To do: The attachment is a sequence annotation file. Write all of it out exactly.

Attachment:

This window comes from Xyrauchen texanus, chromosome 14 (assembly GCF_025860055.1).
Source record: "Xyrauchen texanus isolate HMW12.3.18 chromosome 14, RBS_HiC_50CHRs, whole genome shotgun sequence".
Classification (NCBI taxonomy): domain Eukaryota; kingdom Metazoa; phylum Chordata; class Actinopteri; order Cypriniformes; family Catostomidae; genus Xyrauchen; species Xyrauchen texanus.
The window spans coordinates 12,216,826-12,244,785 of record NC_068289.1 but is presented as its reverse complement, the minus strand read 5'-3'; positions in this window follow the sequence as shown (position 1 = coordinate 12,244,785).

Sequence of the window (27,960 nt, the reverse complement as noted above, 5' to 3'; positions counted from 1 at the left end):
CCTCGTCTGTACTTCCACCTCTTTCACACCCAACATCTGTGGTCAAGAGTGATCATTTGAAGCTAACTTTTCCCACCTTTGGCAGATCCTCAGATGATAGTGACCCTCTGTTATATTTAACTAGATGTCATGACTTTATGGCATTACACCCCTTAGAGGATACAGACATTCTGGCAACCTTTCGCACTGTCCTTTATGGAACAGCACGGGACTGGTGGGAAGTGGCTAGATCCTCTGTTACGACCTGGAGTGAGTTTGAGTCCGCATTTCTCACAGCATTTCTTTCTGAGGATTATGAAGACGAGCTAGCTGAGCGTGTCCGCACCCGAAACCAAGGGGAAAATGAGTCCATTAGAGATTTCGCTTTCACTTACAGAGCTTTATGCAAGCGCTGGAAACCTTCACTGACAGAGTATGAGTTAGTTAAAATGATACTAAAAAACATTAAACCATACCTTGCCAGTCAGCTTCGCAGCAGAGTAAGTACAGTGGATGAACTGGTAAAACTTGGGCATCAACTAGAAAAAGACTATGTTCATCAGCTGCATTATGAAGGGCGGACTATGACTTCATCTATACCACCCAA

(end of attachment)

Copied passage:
This window comes from Xyrauchen texanus, chromosome 14 (assembly GCF_025860055.1).
Source record: "Xyrauchen texanus isolate HMW12.3.18 chromosome 14, RBS_HiC_50CHRs, whole genome shotgun sequence".
Classification (NCBI taxonomy): domain Eukaryota; kingdom Metazoa; phylum Chordata; class Actinopteri; order Cypriniformes; family Catostomidae; genus Xyrauchen; species Xyrauchen texanus.
The window spans coordinates 12,216,826-12,244,785 of record NC_068289.1 but is presented as its reverse complement, the minus strand read 5'-3'; positions in this window follow the sequence as shown (position 1 = coordinate 12,244,785).

Sequence of the window (27,960 nt, the reverse complement as noted above, 5' to 3'; positions counted from 1 at the left end):
CCTCGTCTGTACTTCCACCTCTTTCACACCCAACATCTGTGGTCAAGAGTGATCATTTGAAGCTAACTTTTCCCACCTTTGGCAGATCCTCAGATGATAGTGACCCTCTGTTATATTTAACTAGATGTCATGACTTTATGGCATTACACCCCTTAGAGGATACAGACATTCTGGCAACCTTTCGCACTGTCCTTTATGGAACAGCACGGGACTGGTGGGAAGTGGCTAGATCCTCTGTTACGACCTGGAGTGAGTTTGAGTCCGCATTTCTCACAGCATTTCTTTCTGAGGATTATGAAGACGAGCTAGCTGAGCGTGTCCGCACCCGAAACCAAGGGGAAAATGAGTCCATTAGAGATTTCGCTTTCACTTACAGAGCTTTATGCAAGCGCTGGAAACCTTCACTGACAGAGTATGAGTTAGTTAAAATGATACTAAAAAACATTAAACCATACCTTGCCAGTCAGCTTCGCAGCAGAGTAAGTACAGTGGATGAACTGGTAAAACTTGGGCATCAACTAGAAAAAGACTATGTTCATCAGCTGCATTATGAAGGGCGGACTATGACTTCATCTATACCACCCAA